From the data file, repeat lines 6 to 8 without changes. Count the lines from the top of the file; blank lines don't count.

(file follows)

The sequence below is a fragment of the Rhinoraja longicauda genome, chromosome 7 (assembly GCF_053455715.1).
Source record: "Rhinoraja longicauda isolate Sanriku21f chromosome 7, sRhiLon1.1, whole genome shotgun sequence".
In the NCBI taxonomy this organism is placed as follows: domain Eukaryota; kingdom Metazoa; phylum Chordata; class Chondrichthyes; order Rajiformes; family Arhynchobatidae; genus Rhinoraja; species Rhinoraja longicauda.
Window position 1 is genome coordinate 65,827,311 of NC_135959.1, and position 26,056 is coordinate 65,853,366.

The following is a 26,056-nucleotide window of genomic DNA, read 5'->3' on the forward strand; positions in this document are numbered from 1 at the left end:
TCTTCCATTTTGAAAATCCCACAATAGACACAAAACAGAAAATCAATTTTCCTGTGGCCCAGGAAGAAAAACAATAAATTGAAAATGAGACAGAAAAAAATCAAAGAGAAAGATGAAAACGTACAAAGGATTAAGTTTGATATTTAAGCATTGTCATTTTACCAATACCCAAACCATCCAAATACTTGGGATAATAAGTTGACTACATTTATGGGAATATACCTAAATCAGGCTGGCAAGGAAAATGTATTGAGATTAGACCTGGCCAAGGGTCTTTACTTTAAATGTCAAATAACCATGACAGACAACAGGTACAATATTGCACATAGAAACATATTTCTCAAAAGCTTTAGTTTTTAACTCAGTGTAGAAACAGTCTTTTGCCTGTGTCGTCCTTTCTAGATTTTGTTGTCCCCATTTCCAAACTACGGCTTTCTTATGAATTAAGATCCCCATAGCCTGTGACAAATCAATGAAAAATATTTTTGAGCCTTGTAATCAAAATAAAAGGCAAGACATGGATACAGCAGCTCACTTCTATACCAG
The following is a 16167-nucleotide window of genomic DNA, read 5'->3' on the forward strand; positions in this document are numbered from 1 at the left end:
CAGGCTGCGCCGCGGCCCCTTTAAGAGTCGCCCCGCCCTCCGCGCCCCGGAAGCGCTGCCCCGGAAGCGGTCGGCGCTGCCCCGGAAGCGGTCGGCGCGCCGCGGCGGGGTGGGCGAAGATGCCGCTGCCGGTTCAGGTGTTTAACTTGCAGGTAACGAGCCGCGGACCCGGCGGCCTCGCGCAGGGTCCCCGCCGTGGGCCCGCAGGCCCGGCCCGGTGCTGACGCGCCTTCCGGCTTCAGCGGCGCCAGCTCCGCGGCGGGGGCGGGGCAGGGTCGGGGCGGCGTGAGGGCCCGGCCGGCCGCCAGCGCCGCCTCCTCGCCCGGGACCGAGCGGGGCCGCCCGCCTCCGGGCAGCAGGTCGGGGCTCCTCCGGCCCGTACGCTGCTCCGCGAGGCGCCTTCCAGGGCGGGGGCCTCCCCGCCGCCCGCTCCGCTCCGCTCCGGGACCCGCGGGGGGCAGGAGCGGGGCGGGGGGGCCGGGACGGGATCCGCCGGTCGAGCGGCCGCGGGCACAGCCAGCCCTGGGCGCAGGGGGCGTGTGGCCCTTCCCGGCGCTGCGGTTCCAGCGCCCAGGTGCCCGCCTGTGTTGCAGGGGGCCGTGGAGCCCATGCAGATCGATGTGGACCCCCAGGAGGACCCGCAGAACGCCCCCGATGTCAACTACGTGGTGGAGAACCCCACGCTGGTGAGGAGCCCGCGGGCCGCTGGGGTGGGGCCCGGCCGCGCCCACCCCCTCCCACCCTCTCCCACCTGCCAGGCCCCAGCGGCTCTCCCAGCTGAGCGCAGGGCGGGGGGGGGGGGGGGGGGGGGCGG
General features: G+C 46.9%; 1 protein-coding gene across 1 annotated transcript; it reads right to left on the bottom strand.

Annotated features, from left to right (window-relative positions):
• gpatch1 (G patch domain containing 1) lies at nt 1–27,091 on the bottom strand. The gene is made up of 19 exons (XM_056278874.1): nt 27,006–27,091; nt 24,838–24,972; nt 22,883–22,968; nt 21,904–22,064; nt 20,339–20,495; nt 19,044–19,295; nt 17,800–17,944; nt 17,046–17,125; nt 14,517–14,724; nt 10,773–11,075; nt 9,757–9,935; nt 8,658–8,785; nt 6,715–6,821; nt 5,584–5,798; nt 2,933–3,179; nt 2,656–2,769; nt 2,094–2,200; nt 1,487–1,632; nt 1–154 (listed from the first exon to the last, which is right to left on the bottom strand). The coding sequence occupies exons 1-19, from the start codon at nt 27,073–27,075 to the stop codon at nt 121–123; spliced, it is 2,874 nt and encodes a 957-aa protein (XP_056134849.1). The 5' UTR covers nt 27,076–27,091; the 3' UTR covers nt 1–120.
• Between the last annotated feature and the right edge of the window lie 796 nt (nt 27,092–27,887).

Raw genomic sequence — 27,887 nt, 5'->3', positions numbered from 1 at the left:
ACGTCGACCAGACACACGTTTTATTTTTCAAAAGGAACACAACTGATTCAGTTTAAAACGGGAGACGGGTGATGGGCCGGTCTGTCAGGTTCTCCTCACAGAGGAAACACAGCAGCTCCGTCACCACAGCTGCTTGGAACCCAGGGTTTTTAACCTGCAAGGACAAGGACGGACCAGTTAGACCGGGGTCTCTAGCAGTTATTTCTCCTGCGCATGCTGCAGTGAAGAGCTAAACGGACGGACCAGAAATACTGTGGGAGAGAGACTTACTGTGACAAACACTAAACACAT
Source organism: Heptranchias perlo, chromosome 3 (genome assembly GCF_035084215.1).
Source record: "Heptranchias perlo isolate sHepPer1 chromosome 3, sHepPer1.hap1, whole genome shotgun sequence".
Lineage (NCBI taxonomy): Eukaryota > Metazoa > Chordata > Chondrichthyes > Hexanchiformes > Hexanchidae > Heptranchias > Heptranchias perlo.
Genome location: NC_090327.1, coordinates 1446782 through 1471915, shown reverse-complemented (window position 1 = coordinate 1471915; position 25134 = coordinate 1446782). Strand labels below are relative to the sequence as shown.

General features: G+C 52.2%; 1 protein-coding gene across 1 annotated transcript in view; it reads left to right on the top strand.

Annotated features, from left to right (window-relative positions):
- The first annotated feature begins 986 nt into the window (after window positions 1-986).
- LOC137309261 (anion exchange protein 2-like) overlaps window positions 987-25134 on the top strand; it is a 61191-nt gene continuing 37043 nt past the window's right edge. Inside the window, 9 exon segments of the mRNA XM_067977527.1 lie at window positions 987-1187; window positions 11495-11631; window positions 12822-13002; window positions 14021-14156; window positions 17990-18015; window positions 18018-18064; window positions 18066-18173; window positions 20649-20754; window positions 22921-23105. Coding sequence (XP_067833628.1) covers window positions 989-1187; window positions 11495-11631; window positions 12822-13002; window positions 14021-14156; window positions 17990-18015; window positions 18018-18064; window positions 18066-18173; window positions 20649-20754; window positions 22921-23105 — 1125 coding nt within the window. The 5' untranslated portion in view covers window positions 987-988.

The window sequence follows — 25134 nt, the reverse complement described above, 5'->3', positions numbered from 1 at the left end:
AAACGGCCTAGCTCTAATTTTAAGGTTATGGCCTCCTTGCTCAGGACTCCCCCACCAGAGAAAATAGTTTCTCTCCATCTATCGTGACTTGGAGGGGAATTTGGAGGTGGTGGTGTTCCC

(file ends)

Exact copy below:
TCTTCCATTTTGAAAATCCCACAATAGACACAAAACAGAAAATCAATTTTCCTGTGGCCCAGGAAGAAAAACAATAAATTGAAAATGAGACAGAAAAAAATCAAAGAGAAAGATGAAAACGTACAAAGGATTAAGTTTGATATTTAAGCATTGTCATTTTACCAATACCCAAACCATCCAAATACTTGGGATAATAAGTTGACTACATTTATGGGAATATACCTAAATCAGGCTGGCAAGGAAAATGTATTGAGATTAGACCTGGCCAAGGGTCTTTACTTTAAATGTCAAATAACCATGACAGACAACAGGTACAATATTGCACATAGAAACATATTTCTCAAAAGCTTTAGTTTTTAACTCAGTGTAGAAACAGTCTTTTGCCTGTGTCGTCCTTTCTAGATTTTGTTGTCCCCATTTCCAAACTACGGCTTTCTTATGAATTAAGATCCCCATAGCCTGTGACAAATCAATGAAAAATATTTTTGAGCCTTGTAATCAAAATAAAAGGCAAGACATGGATACAGCAGCTCACTTCTATACCAG
The following is a 16167-nucleotide window of genomic DNA, read 5'->3' on the forward strand; positions in this document are numbered from 1 at the left end:
CAGGCTGCGCCGCGGCCCCTTTAAGAGTCGCCCCGCCCTCCGCGCCCCGGAAGCGCTGCCCCGGAAGCGGTCGGCGCTGCCCCGGAAGCGGTCGGCGCGCCGCGGCGGGGTGGGCGAAGATGCCGCTGCCGGTTCAGGTGTTTAACTTGCAGGTAACGAGCCGCGGACCCGGCGGCCTCGCGCAGGGTCCCCGCCGTGGGCCCGCAGGCCCGGCCCGGTGCTGACGCGCCTTCCGGCTTCAGCGGCGCCAGCTCCGCGGCGGGGGCGGGGCAGGGTCGGGGCGGCGTGAGGGCCCGGCCGGCCGCCAGCGCCGCCTCCTCGCCCGGGACCGAGCGGGGCCGCCCGCCTCCGGGCAGCAGGTCGGGGCTCCTCCGGCCCGTACGCTGCTCCGCGAGGCGCCTTCCAGGGCGGGGGCCTCCCCGCCGCCCGCTCCGCTCCGCTCCGGGACCCGCGGGGGGCAGGAGCGGGGCGGGGGGGCCGGGACGGGATCCGCCGGTCGAGCGGCCGCGGGCACAGCCAGCCCTGGGCGCAGGGGGCGTGTGGCCCTTCCCGGCGCTGCGGTTCCAGCGCCCAGGTGCCCGCCTGTGTTGCAGGGGGCCGTGGAGCCCATGCAGATCGATGTGGACCCCCAGGAGGACCCGCAGAACGCCCCCGATGTCAACTACGTGGTGGAGAACCCCACGCTGGTGAGGAGCCCGCGGGCCGCTGGGGTGGGGCCCGGCCGCGCCCACCCCCTCCCACCCTCTCCCACCTGCCAGGCCCCAGCGGCTCTCCCAGCTGAGCGCAGGGCGGGGGGGGGGGGGGGGGGGGGCGG